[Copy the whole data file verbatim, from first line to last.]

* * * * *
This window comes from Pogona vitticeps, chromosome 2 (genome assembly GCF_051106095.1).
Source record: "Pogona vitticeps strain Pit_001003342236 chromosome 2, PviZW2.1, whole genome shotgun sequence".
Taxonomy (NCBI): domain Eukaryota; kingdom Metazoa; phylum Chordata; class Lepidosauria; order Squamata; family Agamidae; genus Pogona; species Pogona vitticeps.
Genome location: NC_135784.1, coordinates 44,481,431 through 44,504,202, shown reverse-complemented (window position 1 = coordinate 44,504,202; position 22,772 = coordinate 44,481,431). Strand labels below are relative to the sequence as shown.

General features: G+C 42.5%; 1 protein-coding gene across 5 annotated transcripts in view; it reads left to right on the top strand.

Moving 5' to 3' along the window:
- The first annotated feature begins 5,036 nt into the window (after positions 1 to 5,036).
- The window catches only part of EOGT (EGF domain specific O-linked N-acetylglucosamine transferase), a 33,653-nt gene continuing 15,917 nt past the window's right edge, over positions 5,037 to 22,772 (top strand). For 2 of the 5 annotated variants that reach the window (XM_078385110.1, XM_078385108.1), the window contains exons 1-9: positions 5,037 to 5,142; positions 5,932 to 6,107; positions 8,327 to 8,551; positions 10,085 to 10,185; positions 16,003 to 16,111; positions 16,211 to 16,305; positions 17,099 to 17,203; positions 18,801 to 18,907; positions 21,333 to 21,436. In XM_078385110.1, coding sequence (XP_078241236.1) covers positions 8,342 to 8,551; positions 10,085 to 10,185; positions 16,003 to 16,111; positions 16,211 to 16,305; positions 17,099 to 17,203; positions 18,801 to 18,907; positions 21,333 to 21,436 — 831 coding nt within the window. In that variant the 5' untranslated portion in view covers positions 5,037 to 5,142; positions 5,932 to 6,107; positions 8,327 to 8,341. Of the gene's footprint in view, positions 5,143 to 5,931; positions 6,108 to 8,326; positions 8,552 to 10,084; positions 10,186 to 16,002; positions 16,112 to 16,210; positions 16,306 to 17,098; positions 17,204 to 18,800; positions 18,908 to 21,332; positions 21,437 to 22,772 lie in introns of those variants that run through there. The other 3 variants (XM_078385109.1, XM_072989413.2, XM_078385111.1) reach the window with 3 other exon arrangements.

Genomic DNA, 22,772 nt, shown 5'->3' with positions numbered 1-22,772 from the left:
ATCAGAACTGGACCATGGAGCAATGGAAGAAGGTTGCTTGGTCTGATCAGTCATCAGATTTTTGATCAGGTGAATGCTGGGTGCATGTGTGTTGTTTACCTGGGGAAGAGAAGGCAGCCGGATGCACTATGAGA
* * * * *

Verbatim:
This window comes from Pogona vitticeps, chromosome 2 (genome assembly GCF_051106095.1).
Source record: "Pogona vitticeps strain Pit_001003342236 chromosome 2, PviZW2.1, whole genome shotgun sequence".
Taxonomy (NCBI): domain Eukaryota; kingdom Metazoa; phylum Chordata; class Lepidosauria; order Squamata; family Agamidae; genus Pogona; species Pogona vitticeps.
Genome location: NC_135784.1, coordinates 44,481,431 through 44,504,202, shown reverse-complemented (window position 1 = coordinate 44,504,202; position 22,772 = coordinate 44,481,431). Strand labels below are relative to the sequence as shown.

General features: G+C 42.5%; 1 protein-coding gene across 5 annotated transcripts in view; it reads left to right on the top strand.

Moving 5' to 3' along the window:
- The first annotated feature begins 5,036 nt into the window (after positions 1 to 5,036).
- The window catches only part of EOGT (EGF domain specific O-linked N-acetylglucosamine transferase), a 33,653-nt gene continuing 15,917 nt past the window's right edge, over positions 5,037 to 22,772 (top strand). For 2 of the 5 annotated variants that reach the window (XM_078385110.1, XM_078385108.1), the window contains exons 1-9: positions 5,037 to 5,142; positions 5,932 to 6,107; positions 8,327 to 8,551; positions 10,085 to 10,185; positions 16,003 to 16,111; positions 16,211 to 16,305; positions 17,099 to 17,203; positions 18,801 to 18,907; positions 21,333 to 21,436. In XM_078385110.1, coding sequence (XP_078241236.1) covers positions 8,342 to 8,551; positions 10,085 to 10,185; positions 16,003 to 16,111; positions 16,211 to 16,305; positions 17,099 to 17,203; positions 18,801 to 18,907; positions 21,333 to 21,436 — 831 coding nt within the window. In that variant the 5' untranslated portion in view covers positions 5,037 to 5,142; positions 5,932 to 6,107; positions 8,327 to 8,341. Of the gene's footprint in view, positions 5,143 to 5,931; positions 6,108 to 8,326; positions 8,552 to 10,084; positions 10,186 to 16,002; positions 16,112 to 16,210; positions 16,306 to 17,098; positions 17,204 to 18,800; positions 18,908 to 21,332; positions 21,437 to 22,772 lie in introns of those variants that run through there. The other 3 variants (XM_078385109.1, XM_072989413.2, XM_078385111.1) reach the window with 3 other exon arrangements.

Genomic DNA, 22,772 nt, shown 5'->3' with positions numbered 1-22,772 from the left:
ATCAGAACTGGACCATGGAGCAATGGAAGAAGGTTGCTTGGTCTGATCAGTCATCAGATTTTTGATCAGGTGAATGCTGGGTGCATGTGTGTTGTTTACCTGGGGAAGAGAAGGCAGCCGGATGCACTATGAGA